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Amazon Route 53
Developer Guide (API Version 2013-04-01)

How Amazon Route 53 Determines Whether an Endpoint Is Healthy

Amazon Route 53 determines whether the endpoint associated with a health check is healthy based on response time and on the number of failed or passed health checks:

  • HTTP and HTTPS health checks – Amazon Route 53 must be able to establish a TCP connection with the endpoint within four seconds. In addition, the endpoint must respond with an HTTP status code of 200 or greater and less than 400 within two seconds after connecting.

  • TCP health checks – Amazon Route 53 must be able to establish a TCP connection with the endpoint within ten seconds.

  • HTTP and HTTPS health checks with string matching – As with HTTP and HTTPS health checks, Amazon Route 53 must be able to establish a TCP connection with the endpoint within four seconds, and the endpoint must respond with an HTTP status code of 200 or greater and less than 400 within two seconds after connecting.

    After an Amazon Route 53 health checker receives the HTTP status code, it must receive the response body from the endpoint within the next two seconds. Amazon Route 53 searches the response body for a string that you specify. The string must appear entirely in the first 5120 bytes of the response body or the endpoint fails the health check. If you're using the Amazon Route 53 console, you specify the string in the Search String field. If you're using the Amazon Route 53 API, you specify the string in the SearchString element when you create the health check.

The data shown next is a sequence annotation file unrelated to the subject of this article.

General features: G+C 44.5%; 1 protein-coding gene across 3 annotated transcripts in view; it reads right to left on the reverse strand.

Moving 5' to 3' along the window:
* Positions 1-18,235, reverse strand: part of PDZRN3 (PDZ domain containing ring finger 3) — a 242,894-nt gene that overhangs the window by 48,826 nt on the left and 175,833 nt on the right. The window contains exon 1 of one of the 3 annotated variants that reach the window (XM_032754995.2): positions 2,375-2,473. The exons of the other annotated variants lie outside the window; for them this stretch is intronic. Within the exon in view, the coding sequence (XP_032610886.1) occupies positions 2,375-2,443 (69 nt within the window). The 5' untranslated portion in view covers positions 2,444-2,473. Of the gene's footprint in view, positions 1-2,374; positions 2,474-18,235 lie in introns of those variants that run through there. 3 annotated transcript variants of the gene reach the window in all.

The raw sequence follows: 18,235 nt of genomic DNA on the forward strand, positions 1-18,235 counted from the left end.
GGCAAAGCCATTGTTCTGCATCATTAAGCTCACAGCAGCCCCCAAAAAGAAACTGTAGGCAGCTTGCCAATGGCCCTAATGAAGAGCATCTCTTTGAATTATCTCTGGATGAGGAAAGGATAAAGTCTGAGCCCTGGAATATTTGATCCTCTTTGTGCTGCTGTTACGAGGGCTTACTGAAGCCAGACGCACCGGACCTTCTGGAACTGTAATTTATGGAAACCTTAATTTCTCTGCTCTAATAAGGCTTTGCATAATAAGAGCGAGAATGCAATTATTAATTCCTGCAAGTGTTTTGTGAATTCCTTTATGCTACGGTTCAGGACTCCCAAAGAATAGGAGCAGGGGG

• Calculated health checks – For health checks that monitor the status of other health checks, Amazon Route 53 adds up the number of health checks that Amazon Route 53 health checkers consider to be healthy. It then compares that number with the number of child health checks that must be healthy for the status of the health check to be considered healthy.

  • Health checks based on the state of CloudWatch alarms – If the state of a CloudWatch alarm is OK, the health check is considered healthy. If the state is Alarm, the health check is considered unhealthy. If CloudWatch doesn't have sufficient data to determine whether the state is OK or Alarm, the health check status depends on the setting for Health check status: healthy, unhealthy, or last known status. (In the Amazon Route 53 API, this setting is InsufficientDataHealthStatus.)

For more information, see Creating, Updating, and Deleting Health Checks.

When you create a health check, here's what happens:

  1. Amazon Route 53 propagates the health check configuration to the servers that perform health checks in AWS data centers around the world.

  2. A health-checking application (a health checker) in each data center sends a request to the endpoint that you specify at the request interval that you specify: every 10 seconds or every 30 seconds. The request interval is the number of seconds between the time that Amazon Route 53 gets a response from your endpoint and the time that it sends the next health-check request.

  3. When the endpoint either passes or fails a consecutive number of health checks that you specify (the failure threshold), Amazon Route 53 updates the health status of the endpoint. Thereafter, the health status of an endpoint changes from healthy to unhealthy (or vice versa) after it fails (or passes) the same number of consecutive checks.

  4. Each Amazon Route 53 health checker propagates the results of its health checks to Amazon Route 53 DNS servers worldwide. If more than 18% of available health checkers report that an endpoint is healthy, Amazon Route 53 responds to queries using the associated resource record sets when applicable. If 18% of health checkers or fewer report that an endpoint is healthy, Amazon Route 53 typically does not respond to queries using the associated resource record sets. The 18% value might change in a future release.